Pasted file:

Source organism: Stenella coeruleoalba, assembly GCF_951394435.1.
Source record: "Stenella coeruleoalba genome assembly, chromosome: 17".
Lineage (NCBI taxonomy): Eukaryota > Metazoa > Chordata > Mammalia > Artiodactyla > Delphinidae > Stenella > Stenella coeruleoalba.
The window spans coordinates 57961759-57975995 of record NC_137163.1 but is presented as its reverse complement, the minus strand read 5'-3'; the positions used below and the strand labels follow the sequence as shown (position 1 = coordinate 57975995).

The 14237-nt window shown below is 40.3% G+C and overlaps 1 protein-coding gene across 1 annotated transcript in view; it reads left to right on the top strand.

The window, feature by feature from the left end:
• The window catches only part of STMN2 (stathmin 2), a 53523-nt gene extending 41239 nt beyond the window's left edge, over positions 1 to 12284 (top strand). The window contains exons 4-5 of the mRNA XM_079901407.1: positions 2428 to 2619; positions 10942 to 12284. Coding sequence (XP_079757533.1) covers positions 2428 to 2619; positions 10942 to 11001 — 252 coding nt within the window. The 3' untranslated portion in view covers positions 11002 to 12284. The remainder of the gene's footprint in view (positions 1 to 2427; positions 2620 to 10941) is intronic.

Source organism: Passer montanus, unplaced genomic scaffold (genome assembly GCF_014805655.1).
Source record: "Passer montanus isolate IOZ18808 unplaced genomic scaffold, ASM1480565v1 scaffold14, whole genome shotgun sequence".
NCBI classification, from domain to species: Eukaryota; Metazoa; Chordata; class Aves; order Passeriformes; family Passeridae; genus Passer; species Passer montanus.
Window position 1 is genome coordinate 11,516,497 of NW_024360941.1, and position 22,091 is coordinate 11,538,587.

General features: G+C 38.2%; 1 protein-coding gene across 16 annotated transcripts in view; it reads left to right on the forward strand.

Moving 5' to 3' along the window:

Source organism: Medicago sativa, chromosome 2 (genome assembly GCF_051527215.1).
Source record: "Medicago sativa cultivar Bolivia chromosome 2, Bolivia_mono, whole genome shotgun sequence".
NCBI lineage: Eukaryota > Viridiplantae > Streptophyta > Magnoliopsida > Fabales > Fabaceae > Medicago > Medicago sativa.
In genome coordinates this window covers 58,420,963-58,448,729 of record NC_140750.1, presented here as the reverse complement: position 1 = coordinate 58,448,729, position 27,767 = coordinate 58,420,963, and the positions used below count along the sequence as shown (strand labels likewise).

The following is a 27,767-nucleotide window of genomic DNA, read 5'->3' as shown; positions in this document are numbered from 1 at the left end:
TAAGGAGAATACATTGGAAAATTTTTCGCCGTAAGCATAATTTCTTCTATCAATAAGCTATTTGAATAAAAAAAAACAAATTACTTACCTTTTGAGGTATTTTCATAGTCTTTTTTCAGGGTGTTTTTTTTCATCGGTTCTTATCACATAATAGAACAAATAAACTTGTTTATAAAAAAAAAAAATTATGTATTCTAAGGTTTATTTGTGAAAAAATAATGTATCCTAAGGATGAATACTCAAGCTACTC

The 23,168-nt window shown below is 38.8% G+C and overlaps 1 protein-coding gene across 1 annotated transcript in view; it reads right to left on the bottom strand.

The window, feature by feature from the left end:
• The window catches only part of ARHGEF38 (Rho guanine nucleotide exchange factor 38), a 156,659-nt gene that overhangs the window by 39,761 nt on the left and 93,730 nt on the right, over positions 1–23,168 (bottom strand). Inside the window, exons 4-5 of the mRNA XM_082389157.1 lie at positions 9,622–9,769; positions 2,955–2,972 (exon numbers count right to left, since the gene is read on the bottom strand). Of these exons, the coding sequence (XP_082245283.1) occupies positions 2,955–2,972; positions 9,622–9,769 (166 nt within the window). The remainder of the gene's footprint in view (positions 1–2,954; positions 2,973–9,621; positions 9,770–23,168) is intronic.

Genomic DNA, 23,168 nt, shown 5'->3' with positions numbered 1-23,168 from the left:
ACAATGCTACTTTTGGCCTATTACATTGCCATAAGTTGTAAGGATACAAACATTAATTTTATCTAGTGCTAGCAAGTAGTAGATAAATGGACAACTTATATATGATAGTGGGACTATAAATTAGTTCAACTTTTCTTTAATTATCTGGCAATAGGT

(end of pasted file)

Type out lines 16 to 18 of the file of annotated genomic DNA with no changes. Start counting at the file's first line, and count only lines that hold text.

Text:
NCBI lineage: Eukaryota > Viridiplantae > Streptophyta > Magnoliopsida > Fabales > Fabaceae > Medicago > Medicago sativa.
In genome coordinates this window covers 58,420,963-58,448,729 of record NC_140750.1, presented here as the reverse complement: position 1 = coordinate 58,448,729, position 27,767 = coordinate 58,420,963, and the positions used below count along the sequence as shown (strand labels likewise).

The following is a 27,767-nucleotide window of genomic DNA, read 5'->3' as shown; positions in this document are numbered from 1 at the left end: